The Botched Coup Could Spell Doom for the Turkish Air Force
Recovery might take a year or more
by TOM COOPER
The Turkish military has a long history of meddling in the nation’s politics, including no fewer than four coup d’états. In 1960, young officers toppled the democratically elected government amid socio-political turmoil and economic hardship, forcing 235 generals and more than 3,000 commissioned officers into retirement.
In 1971, convinced that the government lost control amid spreading anarchy, the military forced the prime minister to resign — but without deploying on the streets. Following a spate of armed conflicts between right- and left-wing groups, in 1980 the military toppled the government and restored order. And in 1997, the military issued another memorandum, forcing an Islamist prime minister and his government to resign.
While all of these coups had grave consequences for nearly everybody involved, all had a similar pattern — operations-wise, the military was successful in taking over, and prompting a complete reorganization of the Turkish political landscape. With exception of the 1971 coup, which initiated a period of massive violence, they usually resulted in relatively little violence and bloodshed.
In comparison, none so deeply involved the Turkish air force — the Türk Havva Kuvvetleri, or THK — as the putsch attempt on July 15 this year. That coup’s failure could have lasting repercussions for the air arm.
Run from within what the THK designates as its 4th Main Jet Base at Akinici, near Ankara, the coup was a relatively well-planned and organized operation. The primary aims were to arrest Pres. Recep Erdogan, top members of his government and the parliament, but also most of the top military commanders and establish control over the Turkish capital, Ankara, plus at least the most important positions in Istanbul, the country’s largest city.
The secondary aims were to secure the support of the public and majority of the military. For this purpose, the coup plotters set in motion a combination of THK’s fighter-bombers and assault helicopters, helicopter gunships of army aviation — Türk Kara Kuvvetleri, or TKK — special forces and even a few armored units.
The coup began around 9:00 at night, local time, when several groups of special forces deployed with the help of helicopters and moved out to arrest various top political leaders and military commanders, while main battle tanks from several units stationed in Ankara and Istanbul began rolling onto the streets.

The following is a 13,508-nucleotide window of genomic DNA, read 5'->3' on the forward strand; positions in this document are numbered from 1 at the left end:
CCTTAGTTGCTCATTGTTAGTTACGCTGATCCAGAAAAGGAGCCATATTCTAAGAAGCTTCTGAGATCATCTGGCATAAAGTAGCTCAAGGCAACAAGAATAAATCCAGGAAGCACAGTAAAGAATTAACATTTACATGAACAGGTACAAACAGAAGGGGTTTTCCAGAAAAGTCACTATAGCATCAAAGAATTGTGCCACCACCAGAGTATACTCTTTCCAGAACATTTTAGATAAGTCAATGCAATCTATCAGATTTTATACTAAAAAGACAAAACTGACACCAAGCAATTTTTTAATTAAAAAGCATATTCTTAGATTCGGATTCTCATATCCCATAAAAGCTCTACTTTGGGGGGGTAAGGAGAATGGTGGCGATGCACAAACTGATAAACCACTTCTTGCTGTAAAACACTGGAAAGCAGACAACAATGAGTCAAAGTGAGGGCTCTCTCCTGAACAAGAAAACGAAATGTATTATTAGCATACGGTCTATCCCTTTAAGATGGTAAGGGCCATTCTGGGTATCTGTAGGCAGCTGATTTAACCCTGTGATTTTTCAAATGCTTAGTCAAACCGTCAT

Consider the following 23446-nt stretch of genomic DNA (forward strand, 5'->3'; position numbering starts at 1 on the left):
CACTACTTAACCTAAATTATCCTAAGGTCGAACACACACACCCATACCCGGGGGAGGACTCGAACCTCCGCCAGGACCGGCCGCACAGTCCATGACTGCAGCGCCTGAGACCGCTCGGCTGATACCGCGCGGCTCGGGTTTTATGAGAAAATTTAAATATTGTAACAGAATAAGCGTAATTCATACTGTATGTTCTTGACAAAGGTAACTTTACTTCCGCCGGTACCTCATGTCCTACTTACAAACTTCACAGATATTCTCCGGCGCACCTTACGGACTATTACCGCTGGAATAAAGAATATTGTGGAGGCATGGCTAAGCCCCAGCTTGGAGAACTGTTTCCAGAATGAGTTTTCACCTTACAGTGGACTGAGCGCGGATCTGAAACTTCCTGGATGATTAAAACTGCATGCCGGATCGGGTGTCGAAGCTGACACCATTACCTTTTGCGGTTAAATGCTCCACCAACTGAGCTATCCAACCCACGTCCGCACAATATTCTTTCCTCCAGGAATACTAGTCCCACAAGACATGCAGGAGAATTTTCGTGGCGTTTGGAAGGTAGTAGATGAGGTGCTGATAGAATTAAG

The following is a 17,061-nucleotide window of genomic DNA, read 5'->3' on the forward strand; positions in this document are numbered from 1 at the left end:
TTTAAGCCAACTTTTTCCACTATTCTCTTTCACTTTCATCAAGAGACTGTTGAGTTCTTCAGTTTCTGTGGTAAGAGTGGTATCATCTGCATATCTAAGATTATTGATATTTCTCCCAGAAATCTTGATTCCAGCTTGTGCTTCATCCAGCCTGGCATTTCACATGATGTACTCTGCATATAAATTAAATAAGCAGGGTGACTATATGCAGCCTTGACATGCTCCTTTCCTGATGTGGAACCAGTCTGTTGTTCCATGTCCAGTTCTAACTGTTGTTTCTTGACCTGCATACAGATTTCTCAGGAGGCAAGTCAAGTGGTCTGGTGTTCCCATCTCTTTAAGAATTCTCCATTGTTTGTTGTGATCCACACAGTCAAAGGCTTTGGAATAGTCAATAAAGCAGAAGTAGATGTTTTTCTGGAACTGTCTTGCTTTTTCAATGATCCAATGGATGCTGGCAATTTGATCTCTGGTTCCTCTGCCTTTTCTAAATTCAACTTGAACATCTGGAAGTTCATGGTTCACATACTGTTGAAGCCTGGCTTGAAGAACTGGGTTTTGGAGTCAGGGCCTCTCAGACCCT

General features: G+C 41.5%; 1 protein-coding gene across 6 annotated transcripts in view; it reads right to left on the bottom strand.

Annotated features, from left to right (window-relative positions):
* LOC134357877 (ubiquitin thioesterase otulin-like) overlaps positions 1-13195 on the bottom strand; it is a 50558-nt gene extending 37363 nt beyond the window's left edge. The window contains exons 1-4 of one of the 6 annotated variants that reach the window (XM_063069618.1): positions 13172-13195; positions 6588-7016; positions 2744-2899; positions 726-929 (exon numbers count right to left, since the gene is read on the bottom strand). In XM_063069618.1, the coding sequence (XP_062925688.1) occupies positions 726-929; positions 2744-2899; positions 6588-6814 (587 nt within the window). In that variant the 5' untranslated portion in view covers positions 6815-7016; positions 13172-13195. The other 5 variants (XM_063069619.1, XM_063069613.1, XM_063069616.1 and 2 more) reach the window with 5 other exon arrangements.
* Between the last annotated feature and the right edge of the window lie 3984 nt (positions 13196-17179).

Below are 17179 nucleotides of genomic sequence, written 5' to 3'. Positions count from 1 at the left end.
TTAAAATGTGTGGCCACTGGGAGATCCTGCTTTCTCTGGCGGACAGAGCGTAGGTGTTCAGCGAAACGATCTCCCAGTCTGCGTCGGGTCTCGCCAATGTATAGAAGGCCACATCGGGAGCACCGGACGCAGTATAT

The first two 141 Filo F-16s, flown by rebels, got airborne from the 4th MJB about a hour later, followed by at least two further fighter-bombers. Some of Fighting Falcons in question then bombed the headquarters of the Police Special Operations Force and the Police Aviation Division in Golbasi, outside Ankara, killing at least 47 and apparently knocking out several helicopters on the ground.
For the next three hours, F-16s repeatedly flew very low over the Turkish capital, sometimes breaking the sound barrier in a show of force. In between such low-altitude over-flights, they topped up their fuel tanks from at least two Boeing KC-135R Stratotankers of 101 Filo, which launched from Incirlik air base.
Meanwhile, up to two dozen Eurocopter AS.532 Cougar and Sikorsky S-70 helicopters launched from Güvercinlik army base and flew special forces to different points around the city, supported by Bell AH-1 Cobra helicopter gunships. Special forces assaulted the headquarters of the Joint Chiefs of Staff and the gendarmerie headquarters, where most of top military and gendarmerie staff was arrested.
A group of helicopter-inserted commandos assaulted the headquarters of the Turkish Military Intelligence Agency — the MIT — in Yenimahalle, while ground troops overran the National T.V. station TRT.
After encountering resistance from the gendarmerie, gunships then attacked the presidential palace in Bestepe. An AGM-114 Hellfire guided missile destroyed the building of the palace’s gendarmerie guard. Gunships also blasted the parliament building, the headquarters of the MIT, the TurkSAT building in Golbasi and the headquarters of Erdogan’s Justice and Development Party, the AKP.
In Istanbul, elements of the 2nd Armored Brigade secured two bridges over the Bosporus while another unit, supported by several German-made Leopard 1 tanks, took over Ataturk International Airport. Most importantly, commandos deployed in two AS.532s arrested most of top air force generals as they attended a wedding.
With first part of the coup plot apparently over and encountering little or no resistance, around 1:00 in the morning on July 16, the Turkish armed forces announced on their website that they had “complete control over the country.”
Furthermore, the actual centerpiece of the entire plot turned into one of major reasons for its failure. Namely, around 25 commandos deployed in two helicopters for assault on a hotel in Marmaris — a holiday resort on the coast of the Aegean Sea — with the intention of arresting Erdogan. But they arrived too late.
The president of Turkey escaped some 20 minutes before their arrival. At least two police officers were killed and eight injured in the ensuing firefight.
The failure of coup plotters to gain control over air-traffic control and the Esenboga airport outside Ankara was fully exposed. When the ATC began diverting air traffic to this airport, Erdogan’s interior minister was stuck at the same facility.
This left him free to set up a crisis cell, protected by crowds that gathered to oppose the coup. The bombardment of the parliament proved to be the wrong decision. It was too much of a provocation, and brought to the streets thousands people, including many who otherwise opposed Erdogan’s government.